To identify the strengths and weaknesses of the ‘Let’s Do This Together’ program which will be administered to create awareness about mental and sexual health among students in grades 1-8 throughout Ontario schools.
The ‘Let’s Do This Together’ program will implement the 2010 Health and Physical Education curriculum with the Human Development and Sexual Health Component for elementary schools in Ontario
Goals and Objectives of the Curriculum
Does the curriculum focus on clear mental health goals?
Are the curriculum goals appropriate for different grade levels?
Activities and Teaching Methodologies of the Curriculum
Does the curriculum employ methods that are appropriate to the students’ culture, developmental age, and sexual experience?
Does the curriculum cover topics in a logical sequence?
Implementation of the Curriculum
Did the school district provide necessary training to teachers to teach this curriculum?
Did the school district implement virtually all activities with reasonable faithfulness to the original curriculum as written?
Performance of the program
How successful was the program in reducing stigma related to mental health?
How successful was the program in retaining staff who were trained to implement the curriculum?
To reduce mental health stigma and improve mental health literacy within the adolescent community it reaches.
To assess the success of this program to reduce mental health stigma and improve health literacy with respect to depression and suicide specifically, as this comprises a significantly large proportion of adolescent mental health mortality and morbidity.
A 1-year pilot test of the Adolescent Mental Health Literacy Curriculum, developed by the Ontario Shores Centre for Mental Health.The pilot provision of this curriculum is in 17 high schools in Ontario.
Which project operations worked? Which didn’t? Why?
Was the curriculum effectively translated from OSCMH staff to teachers for implementation? Were they administering the program appropriately? In line with design?
Did all teachers involved in training gain understanding of at least one recognizable symptom of suicidal ideation, in addition to knowledge of student support services?
Did over 95% of students enrolled in all 17 schools receive this training?
Was there a statistically significant increase in students accessing counselling services?
Did over 75% of participating students report understanding that depression is preventable, treatable, and out of one’s control?
Input for implementation & evaluation of the intervention
Priority issues: health, education, well being
Interest in the education of their children
Priority issues: child’s education, safety, acceptability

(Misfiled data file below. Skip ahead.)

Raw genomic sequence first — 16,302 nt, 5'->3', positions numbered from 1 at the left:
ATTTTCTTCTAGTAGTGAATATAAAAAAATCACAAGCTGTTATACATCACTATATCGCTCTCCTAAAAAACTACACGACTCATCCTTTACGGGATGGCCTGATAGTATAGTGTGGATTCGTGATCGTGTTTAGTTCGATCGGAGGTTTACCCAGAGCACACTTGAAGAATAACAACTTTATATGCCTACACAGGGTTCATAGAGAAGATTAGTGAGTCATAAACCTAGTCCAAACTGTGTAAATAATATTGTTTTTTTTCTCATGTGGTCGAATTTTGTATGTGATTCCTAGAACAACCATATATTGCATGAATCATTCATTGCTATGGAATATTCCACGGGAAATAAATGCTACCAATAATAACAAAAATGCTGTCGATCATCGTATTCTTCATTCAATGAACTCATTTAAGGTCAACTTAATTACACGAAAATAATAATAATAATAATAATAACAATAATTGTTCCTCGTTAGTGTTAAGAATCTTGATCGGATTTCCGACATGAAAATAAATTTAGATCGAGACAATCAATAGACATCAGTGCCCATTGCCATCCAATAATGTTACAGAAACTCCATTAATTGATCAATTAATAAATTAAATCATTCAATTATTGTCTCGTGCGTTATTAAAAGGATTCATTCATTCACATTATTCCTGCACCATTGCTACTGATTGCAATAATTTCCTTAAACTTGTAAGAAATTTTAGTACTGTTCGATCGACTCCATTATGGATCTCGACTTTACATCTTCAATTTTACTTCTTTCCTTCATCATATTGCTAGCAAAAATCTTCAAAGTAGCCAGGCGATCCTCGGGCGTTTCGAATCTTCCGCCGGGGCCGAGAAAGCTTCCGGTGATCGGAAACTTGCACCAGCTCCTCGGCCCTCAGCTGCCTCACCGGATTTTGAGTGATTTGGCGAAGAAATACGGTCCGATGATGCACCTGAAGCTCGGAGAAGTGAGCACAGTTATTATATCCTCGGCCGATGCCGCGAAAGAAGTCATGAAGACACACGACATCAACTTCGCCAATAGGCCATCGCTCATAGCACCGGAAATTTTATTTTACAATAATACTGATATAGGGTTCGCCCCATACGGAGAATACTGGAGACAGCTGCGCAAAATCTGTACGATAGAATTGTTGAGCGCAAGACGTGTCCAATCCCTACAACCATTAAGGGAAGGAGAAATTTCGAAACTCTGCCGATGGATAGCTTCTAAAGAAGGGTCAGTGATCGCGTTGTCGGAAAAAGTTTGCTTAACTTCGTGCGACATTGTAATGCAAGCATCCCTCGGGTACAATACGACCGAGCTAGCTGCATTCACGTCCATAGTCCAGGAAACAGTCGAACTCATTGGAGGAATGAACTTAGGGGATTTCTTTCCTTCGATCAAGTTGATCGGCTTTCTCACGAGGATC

Educate students regarding sexual and mental health
Priority issues: resources, beliefs, comfort level
Schools & School Boards
Provide resources and funding for the interventions
Priority issues: resources, funding
Create & approve the curriculum for school-wide use
Priority issues: public perceptions, resources
SYNTHESIS & CRITICAL ANALYSIS
stakeholders,;approaches; time frames within schools, locations, goal/product i.e. the comprehensive curriculum; method of implementation/evaluation; similar measures for success/knowledge
different subject matter; different levels of education (elementary v. secondary school); scope of testing; priorities & level of involvement of stakeholders; values of stakeholders
allows for varying perspectives; allows for the meaningful inclusion of various stakeholders; brings otherwise separate programs together to work towards a more comprehensive end product; allows integration of results of pilot tests with different approaches to this problem
Intended uses by Intended Users:
The evaluation purpose was to identify the gaps in the Ontario’s H&PE curriculum in the area of sexual and mental health. The intended use of the integrated approach contributes to the knowledge of the intended users, the key decision-makers funding and implementing the program, to integrate the results for improvement of sexual and mental health curriculum for the Ontario students
Stakeholder Committee is responsible for implementing the intervention & assists external evaluators in evaluation (data collection etc.)
Brown, L. (2012, October 17). Ontario slammed for outdated sex ed and mental health curriculum. The Star.com. Retrieved on January 18, 2013 from http://www.thestar.com/news/canada/article/1272563--ontario-slammed-for-outdated-sex-ed-and-mental-health-curriculum
Canadian Mental Health Association. (2013). Fast facts about mental illness. Retrieved fromhttp://www.cmha.ca/media/fast-facts-about-mental-illness/#.UPxnd6Hjle4
Kutcher, S. & Szumilas, M. (2008). Youth Suicide Prevention. Canadian Medical Association Journal, 178(3), 282- 285.
Ministry of Education. (2010). The Ontario Curriculum, Grades 1-8, Health and Physical Education Revised. Ontario. Retrieved January 17, 2013 from http://www.edu.gov.on.ca/eng/curriculum/elementary/healthcurr18.pdf
Nduna, M., Jewkes, R. K., Dunkle, K.L., Shai, N.P.J., & Colman, I. (2010). Associations between depressive symptoms, sexual behaviour and relationship characteristics: a prospective cohort study of young women and men in the Eastern Cape, South Africa. Journal of the International Aids Society, 13. doi: 10.1186/1758-2652-13-44
Statistics Canada (2012). Suicide Rates: An Overview. Catalogue Number: 82-624-X. Tanya Navaneelan.
Szumilas, M. & Kutcher, S. (2008). Youth and Suicide. Canadian Medical Association Journal, 178(3), 282- 285.
Key Evaluation Questions:
Is the program being implemented as it was designed?
Is the program working as it is intended?
Are students using the education they are being taught?
Is the program more effective for some students than others?
Is the program inclusive & equitable for all persons, regardless of sexual orientation, gender, race, age, socioeconomic status?
Is the sexual & mental health education curriculum relevant to youths today in each grade level?